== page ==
Magazine of the Socialist Party in Australia

Homeless ban would criminalise the poor

In a callous attempt to maintain Melbourne’s “world’s most liveable city” status, the City of Melbourne, supported by the Victoria Police, are pushing to introduce harsh new by-laws to sweep away homeless people and “clean up” the CBD.

Council’s plan is to widen the ban on “camping” in the CBD beyond tents and cars to include sleeping bags and even cardboard. They also want to give police the power to move rough-sleepers on, issue fines, and confiscate or impound belongings left unattended.

Council funds have also been committed to a campaign to “educate” the public to direct donations of money, food and goods only to nominated service providers rather than directly to disadvantaged people.

In anticipation of a crackdown, it seems that surging numbers of homeless people are relocating to the Geelong/Barwon region. Reports have already come in that support services there are at capacity and unable to provide any long-term solutions.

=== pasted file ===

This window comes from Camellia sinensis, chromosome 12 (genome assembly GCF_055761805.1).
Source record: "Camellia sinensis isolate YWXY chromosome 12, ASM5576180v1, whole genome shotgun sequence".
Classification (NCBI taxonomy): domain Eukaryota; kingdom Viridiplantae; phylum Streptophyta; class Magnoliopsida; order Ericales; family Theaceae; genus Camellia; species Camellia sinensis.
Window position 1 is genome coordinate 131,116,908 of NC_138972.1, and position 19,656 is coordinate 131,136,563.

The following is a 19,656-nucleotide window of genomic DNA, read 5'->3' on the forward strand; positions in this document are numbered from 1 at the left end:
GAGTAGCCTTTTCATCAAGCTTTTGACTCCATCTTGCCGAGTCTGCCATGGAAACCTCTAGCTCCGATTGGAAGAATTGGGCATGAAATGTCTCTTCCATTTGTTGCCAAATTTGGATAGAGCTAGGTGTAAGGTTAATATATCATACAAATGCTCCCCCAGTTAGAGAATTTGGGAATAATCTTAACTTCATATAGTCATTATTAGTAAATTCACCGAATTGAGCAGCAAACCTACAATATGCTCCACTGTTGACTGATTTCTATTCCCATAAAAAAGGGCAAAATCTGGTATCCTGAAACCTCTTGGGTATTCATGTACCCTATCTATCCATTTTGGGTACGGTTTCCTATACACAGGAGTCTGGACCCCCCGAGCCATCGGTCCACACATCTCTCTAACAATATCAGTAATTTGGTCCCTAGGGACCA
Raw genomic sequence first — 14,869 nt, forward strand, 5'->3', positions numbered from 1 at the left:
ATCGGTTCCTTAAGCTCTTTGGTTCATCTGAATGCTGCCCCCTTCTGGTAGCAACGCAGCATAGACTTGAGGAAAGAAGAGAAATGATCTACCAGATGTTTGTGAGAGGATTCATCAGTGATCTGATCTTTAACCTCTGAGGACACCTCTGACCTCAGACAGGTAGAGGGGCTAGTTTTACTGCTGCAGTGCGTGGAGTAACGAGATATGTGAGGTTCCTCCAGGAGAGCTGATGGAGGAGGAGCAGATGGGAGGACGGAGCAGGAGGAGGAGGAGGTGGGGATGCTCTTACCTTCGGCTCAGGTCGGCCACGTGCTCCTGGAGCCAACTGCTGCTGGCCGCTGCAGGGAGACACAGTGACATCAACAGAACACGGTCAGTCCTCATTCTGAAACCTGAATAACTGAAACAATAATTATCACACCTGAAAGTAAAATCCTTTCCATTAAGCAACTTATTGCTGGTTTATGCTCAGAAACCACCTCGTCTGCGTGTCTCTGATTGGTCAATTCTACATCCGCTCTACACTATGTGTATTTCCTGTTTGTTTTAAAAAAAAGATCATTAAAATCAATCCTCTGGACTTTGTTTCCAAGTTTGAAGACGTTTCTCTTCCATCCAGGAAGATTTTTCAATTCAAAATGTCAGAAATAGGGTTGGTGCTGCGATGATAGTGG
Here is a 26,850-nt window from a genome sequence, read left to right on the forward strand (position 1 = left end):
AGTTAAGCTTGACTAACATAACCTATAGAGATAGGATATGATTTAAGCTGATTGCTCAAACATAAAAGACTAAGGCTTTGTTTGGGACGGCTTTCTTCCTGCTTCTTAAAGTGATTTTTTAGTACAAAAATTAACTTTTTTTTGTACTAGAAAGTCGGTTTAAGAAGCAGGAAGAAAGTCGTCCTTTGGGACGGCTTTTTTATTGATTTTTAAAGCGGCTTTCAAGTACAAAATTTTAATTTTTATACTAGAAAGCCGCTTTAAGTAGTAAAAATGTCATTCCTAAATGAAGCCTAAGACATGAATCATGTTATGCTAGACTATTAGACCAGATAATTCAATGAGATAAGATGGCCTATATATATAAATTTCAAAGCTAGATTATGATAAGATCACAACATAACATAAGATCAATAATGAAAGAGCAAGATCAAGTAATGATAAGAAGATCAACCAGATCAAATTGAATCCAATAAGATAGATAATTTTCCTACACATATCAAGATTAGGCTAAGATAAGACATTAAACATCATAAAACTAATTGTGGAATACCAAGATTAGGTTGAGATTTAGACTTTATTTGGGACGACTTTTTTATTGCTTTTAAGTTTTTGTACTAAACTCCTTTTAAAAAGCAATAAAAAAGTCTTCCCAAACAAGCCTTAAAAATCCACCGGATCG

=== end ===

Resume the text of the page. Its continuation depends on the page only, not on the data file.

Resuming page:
Dispersion away from the Melbourne CBD to regional areas will only compound the desperation felt by this vulnerable and marginalised group, with rough-sleepers saying they fear for their safety. They say that the Melbourne CBD is preferable as there is a sense of safety in numbers and they are in closer proximity to services.

If implemented, the by-laws will effectively criminalise the homeless. Most likely it will lead to people increasingly finding themselves caught up in the justice system, especially if they are issued with fines or charged with offences connected to finding shelter.

Some legal experts are warning that the laws could breach international human rights laws for penalising and discriminating against the poor for having nowhere to live. Socialists oppose the introduction of these laws which heartlessly prioritise the interests of businesses above human need. We instead demand massive investment in public housing to address the root cause of the homelessness crisis.

By Robyn Trott